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  • After witnessing three sets of white dudes comes to blows in downtown Denver, my trip back to the US sauntered down to my hometown of Colorado Springs.

    I hadn’t been back in four years and it felt so good to be back there. Home, an assured place in this world. I quickly made plans with family and friends. One of the friends I always make it a point to visit is Becca B. I have known her since first grade. Becca and I have shared some mountain adventure growing up, building forts and climbing things. Plus, I have never seen someone with better penmanship nor smaller feet. Plus, she also has the one of the biggest hearts I have ever seen. She is a lifelong friend.

    However, on politics, over the years there had been some times where we have come to disagree. She leans to the right whereas I have come to lean the other way. So, there has been an impasse at times. However, we have never had harsh words, no yelling back and forth. For me, I think, it is whenever this happens, I see Becca’ s heart go to play. She tries to understand. She tries to make sense. She shows concern and above all, she shows respect. I have learned a lot from her in the few times this has occurred.

    So, needless to say, Becca B was one of the first people I called when I arrived to the beautiful (in the summer) Colorado Springs. She asked if I wanted to go SUPping. I said sure. I had been in a third world country three days before and had not a clue what SUPping was, but it was with Becca, so sure.
    So, the next day, my dad drove me to meet her boyfriend, Dee, at the Denny’s, so he could drive me to Becca’s house, which is nestled in a pine enclave us, Coloradoans, call in, Ute Pass.

    Once we were there, more people gathered and we climbed into Subarus to go further into the hills. The Colorado hills were beautiful that day, blue skies, red rocks on the side of the highway. I basked in my home’s beauty.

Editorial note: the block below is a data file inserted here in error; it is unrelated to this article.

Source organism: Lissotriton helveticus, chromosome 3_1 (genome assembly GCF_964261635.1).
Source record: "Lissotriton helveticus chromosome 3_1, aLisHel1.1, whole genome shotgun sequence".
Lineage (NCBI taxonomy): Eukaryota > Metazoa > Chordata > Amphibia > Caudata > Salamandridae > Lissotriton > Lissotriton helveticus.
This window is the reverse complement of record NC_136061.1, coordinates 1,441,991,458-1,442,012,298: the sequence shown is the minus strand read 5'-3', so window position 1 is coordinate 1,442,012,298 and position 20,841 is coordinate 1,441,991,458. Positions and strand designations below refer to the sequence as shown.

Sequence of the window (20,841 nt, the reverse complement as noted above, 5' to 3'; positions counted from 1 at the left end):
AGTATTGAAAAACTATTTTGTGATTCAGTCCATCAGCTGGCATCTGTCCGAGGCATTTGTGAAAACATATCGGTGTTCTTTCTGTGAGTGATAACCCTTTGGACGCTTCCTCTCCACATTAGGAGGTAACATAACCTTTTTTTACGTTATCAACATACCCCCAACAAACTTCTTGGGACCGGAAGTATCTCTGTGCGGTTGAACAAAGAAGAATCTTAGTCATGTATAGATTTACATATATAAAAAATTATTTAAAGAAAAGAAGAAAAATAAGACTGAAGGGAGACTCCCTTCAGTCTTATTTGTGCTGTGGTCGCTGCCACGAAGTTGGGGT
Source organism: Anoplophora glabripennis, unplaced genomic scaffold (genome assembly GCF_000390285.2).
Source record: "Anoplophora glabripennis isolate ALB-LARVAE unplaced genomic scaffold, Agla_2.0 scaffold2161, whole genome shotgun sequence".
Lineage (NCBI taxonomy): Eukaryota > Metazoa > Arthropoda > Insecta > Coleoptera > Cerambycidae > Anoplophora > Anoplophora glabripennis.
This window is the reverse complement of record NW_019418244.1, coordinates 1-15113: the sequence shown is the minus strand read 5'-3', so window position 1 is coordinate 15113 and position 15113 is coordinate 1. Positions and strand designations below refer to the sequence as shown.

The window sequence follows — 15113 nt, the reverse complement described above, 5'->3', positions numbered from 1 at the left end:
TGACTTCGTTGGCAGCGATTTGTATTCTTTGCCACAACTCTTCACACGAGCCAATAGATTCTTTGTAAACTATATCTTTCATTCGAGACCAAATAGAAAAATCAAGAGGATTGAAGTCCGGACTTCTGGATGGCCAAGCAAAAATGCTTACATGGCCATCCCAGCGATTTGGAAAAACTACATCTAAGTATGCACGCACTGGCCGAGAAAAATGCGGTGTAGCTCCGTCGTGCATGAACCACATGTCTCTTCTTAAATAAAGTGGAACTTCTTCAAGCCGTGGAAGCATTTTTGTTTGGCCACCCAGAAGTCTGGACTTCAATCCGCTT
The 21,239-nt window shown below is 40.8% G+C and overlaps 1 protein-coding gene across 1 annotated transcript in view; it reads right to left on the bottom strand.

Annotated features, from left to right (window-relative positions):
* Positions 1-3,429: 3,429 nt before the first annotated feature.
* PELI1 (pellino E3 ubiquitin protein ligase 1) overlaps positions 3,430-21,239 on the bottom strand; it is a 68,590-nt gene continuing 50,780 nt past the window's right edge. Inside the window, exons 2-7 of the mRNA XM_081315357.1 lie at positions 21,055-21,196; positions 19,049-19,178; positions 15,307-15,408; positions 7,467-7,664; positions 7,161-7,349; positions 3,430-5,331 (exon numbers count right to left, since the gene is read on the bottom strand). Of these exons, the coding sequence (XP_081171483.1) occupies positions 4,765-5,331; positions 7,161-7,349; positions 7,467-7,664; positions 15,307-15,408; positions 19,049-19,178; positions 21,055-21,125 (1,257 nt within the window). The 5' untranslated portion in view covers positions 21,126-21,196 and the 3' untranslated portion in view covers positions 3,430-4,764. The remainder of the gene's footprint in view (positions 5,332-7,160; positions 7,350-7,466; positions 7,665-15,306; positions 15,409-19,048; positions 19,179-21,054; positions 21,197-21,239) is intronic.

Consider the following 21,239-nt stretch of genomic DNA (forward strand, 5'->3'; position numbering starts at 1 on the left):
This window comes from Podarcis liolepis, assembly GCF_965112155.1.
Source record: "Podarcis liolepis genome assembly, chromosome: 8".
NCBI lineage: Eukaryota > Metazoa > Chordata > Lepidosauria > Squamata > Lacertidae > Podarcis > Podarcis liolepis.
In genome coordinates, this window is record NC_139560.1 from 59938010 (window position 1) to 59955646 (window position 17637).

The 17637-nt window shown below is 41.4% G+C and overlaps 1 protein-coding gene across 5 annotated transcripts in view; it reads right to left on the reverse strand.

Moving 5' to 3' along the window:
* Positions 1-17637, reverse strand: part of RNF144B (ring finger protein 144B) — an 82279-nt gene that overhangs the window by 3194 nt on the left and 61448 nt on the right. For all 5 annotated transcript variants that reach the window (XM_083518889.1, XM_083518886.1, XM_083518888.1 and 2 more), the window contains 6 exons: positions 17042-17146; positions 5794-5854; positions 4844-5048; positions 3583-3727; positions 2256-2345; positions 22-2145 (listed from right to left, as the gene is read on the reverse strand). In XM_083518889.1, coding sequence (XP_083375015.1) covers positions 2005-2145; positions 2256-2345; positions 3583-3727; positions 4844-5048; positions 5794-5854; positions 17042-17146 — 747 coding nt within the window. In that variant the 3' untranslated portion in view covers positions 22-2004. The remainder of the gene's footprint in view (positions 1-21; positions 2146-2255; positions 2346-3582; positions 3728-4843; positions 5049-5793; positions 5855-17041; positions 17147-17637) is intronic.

Then, we arrived to Evergreen where I learned what SUP was, which was standup paddle boarding. I was in awe we could SUP in the near center of Evergreen. It was a beautiful afternoon. I saw another friend I hadn’t seen since high school, Jessica G. someone who has gone from cheerleader to belly dancer, which I think is really cool. She is a dancer. It was good to see her. We shared a picnic in the high altitude sun. Then, we were done, so we headed back into the hills with our Subarus, stopped for a microbrew and called it a day.

    `Since I didn’t have a car, I rode with Becca’s boyfriend back down Ute Pass, which us Coloradoans call, ‘the hill.’ On our drive to my dad’s house, we started talking about the state of the world. Seems it is an inevitable thing to come up these days. I told him about seeing three sets of white guys almost come to blows at a Sting/Peter Gabriel concert. This caught Dee’s attention who turned this conversation to guns. I could see he wanted to see what I thought about these. I shared what I always shared…I come from a family hunters. I was raised around guns. Then, I shifted to the current violence going on in the US streets in the summer of Black Lives Matter. Dave responded with a very well research retort. As I listened, I thought of Becca and I could see he was just like her, someone with very well intention. He also far more researched me on the subject, so I learned.

    As he was talking about this article of that, we passed by Cheyenne Mountain High School, the rich kid school of Colorado Springs. Dee stopped what he was saying and motioned towards it and said he went there. I smiled because I went to one of Cheyenne Mountain’s rivals, the almighty Manitou Springs . I probably said something like how the Mustangs always won. We laughed. The mood lightened up. He said,

    “You remember the cowboys, don’t you?”

    I had to laugh. I did. That was a breed that was rare anymore, but I remember them in high school pulling up in their trucks and their Wrangler jeans. Then, he said,

    “You remember their gun racks back in those days?”

    I had to think for a second. I don’t think I looked that close. Yet, Dee had and he said,

    “Those guys used to come to school with those racks full.”

    I thought about that for a second. He realized he was right. I could see those gun racks in Manitou’s parking lot as well. I was amazed.

    Dee said, “Did we ever have any violence like we do now?”

    I shook my head. No, we grew up in Colorado Springs, a pretty sheltered and idyllic crew.

    Dee pulled up to my dad’s house and I thanked him for the ride.

    Later that night, when I sat on my dad’s patio looking at that beauty us, Coloradoans call Pike’s Peak, I thought of Becca and how we have, I hope, achieved the ability to agree to disagree for the our lifetime so we can always be friends. I thought about Dee and what he said about guns and how well researched he was. Then, I thought of those cowboys who not so long ago would pull up in the high school parking lot with a rack full of guns and I wander where those cowboys had gone...
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